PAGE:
|Game: Soul Gambler
Genre: Adventure, Indie, RPG
Developer: Tlön Studios
Release Date: August 1, 2013
Platform: PC / Played on Windows 7
Overall rating: 8/10
Replay Value: 9/10
Soul Gambler is a Visual Novel inspired by Goethe’s Faust. I guess I can see how that’s true, as it does deal with selling soul and a guy called Faust.
Faust is a normal man whom, as it so happens, is one day approached by a person after which he’s offered to sell his soul (not to spoil it, that’s as much as I’ll say of the story).
The gameplay mechanics are fairly easy from then on; it being a visual novel, you’re presented with the story as it unfolds and given chances to interact: do you want to do this or do that? will you sell x% of your soul to get this or will you not? And so on, and so forth.
The art is all cartoon/comic book styled, and though I wasn’t much of a fan, they weren’t visually awful either. The storytelling is told as an interactive comic would be, with panes appearing and disappearing. The story in itself was fairly good and kept me hooked up until the end. I wasn’t really overly fond of some of the endings, but they weren’t horrible either, so overall I was pretty content with the story even if it wasn’t anything out of the ordinary.
Sounds and music are pretty nice, and seem to fit with the game well enough.
The game is really, really short, but what it does really well is the amount of options it offers you. This, to me, is what a visual novel should be like: There’s a story, there are many options for you to choose from, and the options matter. It’s still not perfect, but it’s well on its way.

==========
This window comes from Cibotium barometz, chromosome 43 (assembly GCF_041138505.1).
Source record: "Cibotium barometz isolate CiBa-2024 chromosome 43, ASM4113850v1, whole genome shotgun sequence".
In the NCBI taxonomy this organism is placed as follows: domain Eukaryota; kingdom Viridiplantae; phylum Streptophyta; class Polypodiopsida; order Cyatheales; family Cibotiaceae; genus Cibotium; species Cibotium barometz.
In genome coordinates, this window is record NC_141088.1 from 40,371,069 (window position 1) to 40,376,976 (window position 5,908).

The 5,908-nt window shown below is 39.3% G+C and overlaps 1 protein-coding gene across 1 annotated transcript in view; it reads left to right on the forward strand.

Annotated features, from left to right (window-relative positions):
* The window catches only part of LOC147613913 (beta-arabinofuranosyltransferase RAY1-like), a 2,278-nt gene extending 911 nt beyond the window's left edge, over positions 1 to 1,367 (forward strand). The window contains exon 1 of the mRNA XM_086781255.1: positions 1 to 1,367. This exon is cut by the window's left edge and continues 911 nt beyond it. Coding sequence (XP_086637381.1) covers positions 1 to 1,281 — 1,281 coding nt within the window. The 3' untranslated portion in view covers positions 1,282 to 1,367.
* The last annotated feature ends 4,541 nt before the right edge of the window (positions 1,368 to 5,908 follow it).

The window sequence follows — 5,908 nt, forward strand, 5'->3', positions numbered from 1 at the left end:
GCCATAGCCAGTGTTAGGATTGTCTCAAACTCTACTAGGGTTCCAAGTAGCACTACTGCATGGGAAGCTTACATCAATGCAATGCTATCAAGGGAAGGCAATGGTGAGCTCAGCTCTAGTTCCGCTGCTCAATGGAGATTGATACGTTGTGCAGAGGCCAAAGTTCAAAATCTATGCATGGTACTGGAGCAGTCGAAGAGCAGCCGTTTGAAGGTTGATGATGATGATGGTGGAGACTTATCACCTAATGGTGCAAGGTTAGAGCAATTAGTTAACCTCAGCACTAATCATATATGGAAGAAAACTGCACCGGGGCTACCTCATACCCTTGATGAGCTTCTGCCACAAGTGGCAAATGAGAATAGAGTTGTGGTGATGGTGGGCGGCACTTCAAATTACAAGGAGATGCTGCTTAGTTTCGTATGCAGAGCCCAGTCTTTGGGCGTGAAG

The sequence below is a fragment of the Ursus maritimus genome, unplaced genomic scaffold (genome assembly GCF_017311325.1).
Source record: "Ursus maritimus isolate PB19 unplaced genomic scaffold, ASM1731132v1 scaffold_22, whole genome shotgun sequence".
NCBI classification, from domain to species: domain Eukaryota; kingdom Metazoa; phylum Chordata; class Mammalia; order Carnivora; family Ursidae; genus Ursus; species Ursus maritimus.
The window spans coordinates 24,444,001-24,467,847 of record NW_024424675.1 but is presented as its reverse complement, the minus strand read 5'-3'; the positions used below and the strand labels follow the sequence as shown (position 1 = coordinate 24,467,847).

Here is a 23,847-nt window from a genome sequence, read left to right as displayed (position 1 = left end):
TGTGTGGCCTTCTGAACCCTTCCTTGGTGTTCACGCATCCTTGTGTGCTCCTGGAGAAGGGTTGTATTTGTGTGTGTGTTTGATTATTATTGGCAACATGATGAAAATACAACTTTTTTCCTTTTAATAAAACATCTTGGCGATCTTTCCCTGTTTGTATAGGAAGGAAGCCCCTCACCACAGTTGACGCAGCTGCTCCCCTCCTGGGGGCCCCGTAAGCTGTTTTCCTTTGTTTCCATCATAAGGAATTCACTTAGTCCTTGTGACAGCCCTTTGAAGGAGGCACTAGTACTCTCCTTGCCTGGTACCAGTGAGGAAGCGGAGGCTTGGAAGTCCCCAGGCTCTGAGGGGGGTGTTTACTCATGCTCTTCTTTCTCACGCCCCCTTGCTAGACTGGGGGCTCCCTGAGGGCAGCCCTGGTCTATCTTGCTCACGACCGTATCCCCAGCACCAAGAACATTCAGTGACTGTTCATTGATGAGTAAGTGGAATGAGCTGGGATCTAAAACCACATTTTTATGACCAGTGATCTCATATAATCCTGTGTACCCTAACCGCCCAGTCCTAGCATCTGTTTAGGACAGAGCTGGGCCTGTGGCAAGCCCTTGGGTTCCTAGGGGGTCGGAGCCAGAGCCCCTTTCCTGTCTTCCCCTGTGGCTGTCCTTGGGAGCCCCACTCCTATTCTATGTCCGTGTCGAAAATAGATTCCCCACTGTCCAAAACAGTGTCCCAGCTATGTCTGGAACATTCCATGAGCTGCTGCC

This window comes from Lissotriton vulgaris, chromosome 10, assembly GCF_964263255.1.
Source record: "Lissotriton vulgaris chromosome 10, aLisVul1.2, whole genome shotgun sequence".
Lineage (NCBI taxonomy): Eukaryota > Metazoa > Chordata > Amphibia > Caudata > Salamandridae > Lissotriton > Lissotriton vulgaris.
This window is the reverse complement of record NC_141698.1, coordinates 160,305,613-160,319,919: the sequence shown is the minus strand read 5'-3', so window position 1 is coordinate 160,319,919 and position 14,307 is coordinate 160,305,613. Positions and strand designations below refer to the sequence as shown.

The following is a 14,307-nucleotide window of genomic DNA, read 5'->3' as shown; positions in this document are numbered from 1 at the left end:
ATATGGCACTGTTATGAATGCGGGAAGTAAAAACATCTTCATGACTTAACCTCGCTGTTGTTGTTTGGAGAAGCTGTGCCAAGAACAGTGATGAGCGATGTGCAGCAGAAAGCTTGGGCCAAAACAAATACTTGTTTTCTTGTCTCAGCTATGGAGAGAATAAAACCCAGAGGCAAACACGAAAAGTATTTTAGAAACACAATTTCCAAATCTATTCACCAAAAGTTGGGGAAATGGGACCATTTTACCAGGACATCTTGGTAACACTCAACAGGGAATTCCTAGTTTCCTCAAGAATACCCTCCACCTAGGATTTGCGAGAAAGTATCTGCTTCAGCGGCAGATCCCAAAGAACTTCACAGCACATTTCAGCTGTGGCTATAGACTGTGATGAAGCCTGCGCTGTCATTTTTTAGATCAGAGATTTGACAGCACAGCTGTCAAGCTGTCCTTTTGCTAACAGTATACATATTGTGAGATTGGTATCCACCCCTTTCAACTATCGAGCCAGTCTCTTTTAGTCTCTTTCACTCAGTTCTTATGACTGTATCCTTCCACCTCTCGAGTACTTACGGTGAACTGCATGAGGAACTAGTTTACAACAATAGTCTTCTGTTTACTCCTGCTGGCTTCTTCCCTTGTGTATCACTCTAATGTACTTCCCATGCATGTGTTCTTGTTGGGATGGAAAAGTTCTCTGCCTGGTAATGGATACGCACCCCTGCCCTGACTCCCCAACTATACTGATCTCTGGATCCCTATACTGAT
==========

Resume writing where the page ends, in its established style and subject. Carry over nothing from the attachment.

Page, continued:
In addition, at the start of the game you are offered to put points into different stats, and this choice also affects how you play and what you choose, and the outcomes of making a wrong choice. The choices are also very well designed and integrated into the game style, and for the most they say what you see them saying – unlike other games where you press a choice and the guy goes off with something completely opposite of what you thought your selection was.
So, between the choices you can make on Faust’s daily life, plus the soul-selling choices, plus the choices you make at the start on what to pour your points on, you have quite a bit of replayability.
If you don’t play it for the looks or the story, then at least play it for the gameplay, particularly if you’ve ever thought of making a VN.